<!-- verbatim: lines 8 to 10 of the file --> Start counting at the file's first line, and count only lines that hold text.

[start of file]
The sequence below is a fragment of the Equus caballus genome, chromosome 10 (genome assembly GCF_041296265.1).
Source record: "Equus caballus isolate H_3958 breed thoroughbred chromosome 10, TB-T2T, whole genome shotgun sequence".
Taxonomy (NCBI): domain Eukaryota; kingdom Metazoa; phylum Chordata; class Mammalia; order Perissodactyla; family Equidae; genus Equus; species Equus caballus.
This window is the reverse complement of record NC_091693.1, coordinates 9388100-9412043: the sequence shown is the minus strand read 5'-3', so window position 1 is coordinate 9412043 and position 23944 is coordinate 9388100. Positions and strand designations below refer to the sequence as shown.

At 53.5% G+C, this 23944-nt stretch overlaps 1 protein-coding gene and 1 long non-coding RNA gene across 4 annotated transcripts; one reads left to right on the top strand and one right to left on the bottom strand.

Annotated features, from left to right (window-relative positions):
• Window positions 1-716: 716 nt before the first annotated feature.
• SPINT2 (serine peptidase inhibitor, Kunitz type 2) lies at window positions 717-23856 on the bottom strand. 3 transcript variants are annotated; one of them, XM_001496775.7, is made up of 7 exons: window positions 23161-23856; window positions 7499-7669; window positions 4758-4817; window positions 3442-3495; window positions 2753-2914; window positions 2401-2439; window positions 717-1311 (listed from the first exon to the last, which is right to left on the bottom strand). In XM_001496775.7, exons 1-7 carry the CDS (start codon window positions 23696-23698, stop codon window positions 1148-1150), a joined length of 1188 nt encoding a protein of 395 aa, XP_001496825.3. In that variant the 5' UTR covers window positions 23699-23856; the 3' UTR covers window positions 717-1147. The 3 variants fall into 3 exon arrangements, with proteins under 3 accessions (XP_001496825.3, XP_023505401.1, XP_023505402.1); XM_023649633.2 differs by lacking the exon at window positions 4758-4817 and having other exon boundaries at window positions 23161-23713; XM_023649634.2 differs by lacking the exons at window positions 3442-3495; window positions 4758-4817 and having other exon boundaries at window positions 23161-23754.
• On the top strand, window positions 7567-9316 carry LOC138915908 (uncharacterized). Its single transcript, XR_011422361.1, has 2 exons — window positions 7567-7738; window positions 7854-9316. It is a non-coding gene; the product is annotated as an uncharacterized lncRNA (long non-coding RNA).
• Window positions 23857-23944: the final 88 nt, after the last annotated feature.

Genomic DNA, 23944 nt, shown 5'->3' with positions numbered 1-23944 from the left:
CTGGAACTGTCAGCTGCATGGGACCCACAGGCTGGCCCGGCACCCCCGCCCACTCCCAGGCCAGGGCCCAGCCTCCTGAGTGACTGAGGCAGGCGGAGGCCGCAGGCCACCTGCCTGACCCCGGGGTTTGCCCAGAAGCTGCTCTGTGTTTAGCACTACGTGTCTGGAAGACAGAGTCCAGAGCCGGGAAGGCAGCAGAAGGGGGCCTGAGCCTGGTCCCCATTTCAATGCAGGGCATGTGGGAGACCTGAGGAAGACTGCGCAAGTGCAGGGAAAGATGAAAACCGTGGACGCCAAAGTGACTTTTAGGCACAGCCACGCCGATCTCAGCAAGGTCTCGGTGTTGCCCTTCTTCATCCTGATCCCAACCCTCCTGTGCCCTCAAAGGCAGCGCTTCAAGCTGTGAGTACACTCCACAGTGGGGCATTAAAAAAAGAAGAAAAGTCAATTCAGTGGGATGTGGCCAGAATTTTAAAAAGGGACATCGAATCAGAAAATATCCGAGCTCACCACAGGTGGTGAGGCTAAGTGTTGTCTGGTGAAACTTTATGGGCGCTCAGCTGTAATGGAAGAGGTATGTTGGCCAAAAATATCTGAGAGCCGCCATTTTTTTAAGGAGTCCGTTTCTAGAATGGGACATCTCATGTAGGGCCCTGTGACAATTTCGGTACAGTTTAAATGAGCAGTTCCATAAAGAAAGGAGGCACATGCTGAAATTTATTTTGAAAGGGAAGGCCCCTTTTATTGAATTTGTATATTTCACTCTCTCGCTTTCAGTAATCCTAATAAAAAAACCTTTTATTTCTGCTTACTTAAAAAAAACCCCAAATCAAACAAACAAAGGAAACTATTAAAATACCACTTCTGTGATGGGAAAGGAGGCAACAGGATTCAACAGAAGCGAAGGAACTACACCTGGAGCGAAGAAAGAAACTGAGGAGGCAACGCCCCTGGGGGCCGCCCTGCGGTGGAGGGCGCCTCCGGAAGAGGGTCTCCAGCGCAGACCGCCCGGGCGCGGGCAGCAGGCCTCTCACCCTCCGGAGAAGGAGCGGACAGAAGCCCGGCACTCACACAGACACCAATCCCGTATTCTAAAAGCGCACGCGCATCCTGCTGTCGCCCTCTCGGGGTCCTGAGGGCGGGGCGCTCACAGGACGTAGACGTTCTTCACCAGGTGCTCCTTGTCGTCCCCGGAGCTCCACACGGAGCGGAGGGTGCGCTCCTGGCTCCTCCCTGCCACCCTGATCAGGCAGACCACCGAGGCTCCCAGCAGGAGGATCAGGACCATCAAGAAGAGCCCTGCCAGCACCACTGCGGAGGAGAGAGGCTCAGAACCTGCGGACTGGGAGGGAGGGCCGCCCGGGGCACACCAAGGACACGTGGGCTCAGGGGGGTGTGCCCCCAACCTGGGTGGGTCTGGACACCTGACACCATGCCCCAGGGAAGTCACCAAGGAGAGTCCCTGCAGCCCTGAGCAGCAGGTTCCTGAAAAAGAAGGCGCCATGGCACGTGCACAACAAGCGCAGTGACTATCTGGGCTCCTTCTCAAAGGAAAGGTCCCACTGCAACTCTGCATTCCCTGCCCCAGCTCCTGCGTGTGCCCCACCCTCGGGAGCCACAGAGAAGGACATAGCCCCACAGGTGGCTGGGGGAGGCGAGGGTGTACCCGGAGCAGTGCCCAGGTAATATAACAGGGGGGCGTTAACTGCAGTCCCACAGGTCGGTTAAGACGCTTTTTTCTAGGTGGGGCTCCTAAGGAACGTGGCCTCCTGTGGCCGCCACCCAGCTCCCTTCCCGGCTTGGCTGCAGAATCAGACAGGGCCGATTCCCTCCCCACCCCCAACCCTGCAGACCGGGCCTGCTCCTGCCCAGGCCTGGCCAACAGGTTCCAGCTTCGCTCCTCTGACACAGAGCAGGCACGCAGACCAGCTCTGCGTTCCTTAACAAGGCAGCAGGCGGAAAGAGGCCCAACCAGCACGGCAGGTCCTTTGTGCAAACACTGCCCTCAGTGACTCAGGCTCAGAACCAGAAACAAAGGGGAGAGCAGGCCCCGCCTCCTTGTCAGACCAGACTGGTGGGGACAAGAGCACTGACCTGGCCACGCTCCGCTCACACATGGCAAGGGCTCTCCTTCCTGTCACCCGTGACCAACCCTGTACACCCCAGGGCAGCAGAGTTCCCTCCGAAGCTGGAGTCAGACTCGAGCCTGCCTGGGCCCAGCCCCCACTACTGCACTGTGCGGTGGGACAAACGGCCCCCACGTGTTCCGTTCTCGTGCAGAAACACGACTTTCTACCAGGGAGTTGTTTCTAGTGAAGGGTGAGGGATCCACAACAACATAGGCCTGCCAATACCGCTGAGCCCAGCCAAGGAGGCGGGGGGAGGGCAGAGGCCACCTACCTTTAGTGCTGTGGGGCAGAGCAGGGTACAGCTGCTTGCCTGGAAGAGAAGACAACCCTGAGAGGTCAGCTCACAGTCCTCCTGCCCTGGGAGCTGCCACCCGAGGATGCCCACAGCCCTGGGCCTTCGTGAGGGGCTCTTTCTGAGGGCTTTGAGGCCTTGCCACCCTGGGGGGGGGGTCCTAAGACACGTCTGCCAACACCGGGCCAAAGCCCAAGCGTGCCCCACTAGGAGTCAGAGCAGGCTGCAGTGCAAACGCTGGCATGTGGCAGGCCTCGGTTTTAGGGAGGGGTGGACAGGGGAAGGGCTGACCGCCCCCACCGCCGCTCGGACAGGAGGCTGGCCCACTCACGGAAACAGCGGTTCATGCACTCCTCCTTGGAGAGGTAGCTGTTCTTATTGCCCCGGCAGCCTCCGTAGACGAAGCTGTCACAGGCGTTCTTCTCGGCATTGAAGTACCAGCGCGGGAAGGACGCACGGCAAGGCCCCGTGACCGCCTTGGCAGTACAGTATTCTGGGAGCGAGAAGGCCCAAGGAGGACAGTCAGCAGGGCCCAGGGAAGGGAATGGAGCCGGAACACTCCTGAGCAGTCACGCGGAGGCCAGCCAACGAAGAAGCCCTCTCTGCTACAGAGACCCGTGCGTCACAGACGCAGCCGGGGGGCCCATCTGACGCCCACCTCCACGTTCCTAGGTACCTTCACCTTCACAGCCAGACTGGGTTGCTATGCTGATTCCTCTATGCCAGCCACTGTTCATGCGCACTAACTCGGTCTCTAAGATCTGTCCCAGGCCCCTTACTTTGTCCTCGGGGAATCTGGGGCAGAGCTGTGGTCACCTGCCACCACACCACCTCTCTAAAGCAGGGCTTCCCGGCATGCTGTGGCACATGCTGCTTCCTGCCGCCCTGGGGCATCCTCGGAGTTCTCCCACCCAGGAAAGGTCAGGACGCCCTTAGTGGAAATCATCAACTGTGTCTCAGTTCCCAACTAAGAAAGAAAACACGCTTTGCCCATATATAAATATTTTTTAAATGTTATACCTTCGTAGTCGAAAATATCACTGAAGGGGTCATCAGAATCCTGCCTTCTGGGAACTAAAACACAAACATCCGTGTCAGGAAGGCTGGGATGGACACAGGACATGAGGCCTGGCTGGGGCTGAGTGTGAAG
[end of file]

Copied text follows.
• SPINT2 (serine peptidase inhibitor, Kunitz type 2) lies at window positions 717-23856 on the bottom strand. 3 transcript variants are annotated; one of them, XM_001496775.7, is made up of 7 exons: window positions 23161-23856; window positions 7499-7669; window positions 4758-4817; window positions 3442-3495; window positions 2753-2914; window positions 2401-2439; window positions 717-1311 (listed from the first exon to the last, which is right to left on the bottom strand). In XM_001496775.7, exons 1-7 carry the CDS (start codon window positions 23696-23698, stop codon window positions 1148-1150), a joined length of 1188 nt encoding a protein of 395 aa, XP_001496825.3. In that variant the 5' UTR covers window positions 23699-23856; the 3' UTR covers window positions 717-1147. The 3 variants fall into 3 exon arrangements, with proteins under 3 accessions (XP_001496825.3, XP_023505401.1, XP_023505402.1); XM_023649633.2 differs by lacking the exon at window positions 4758-4817 and having other exon boundaries at window positions 23161-23713; XM_023649634.2 differs by lacking the exons at window positions 3442-3495; window positions 4758-4817 and having other exon boundaries at window positions 23161-23754.
• On the top strand, window positions 7567-9316 carry LOC138915908 (uncharacterized). Its single transcript, XR_011422361.1, has 2 exons — window positions 7567-7738; window positions 7854-9316. It is a non-coding gene; the product is annotated as an uncharacterized lncRNA (long non-coding RNA).
• Window positions 23857-23944: the final 88 nt, after the last annotated feature.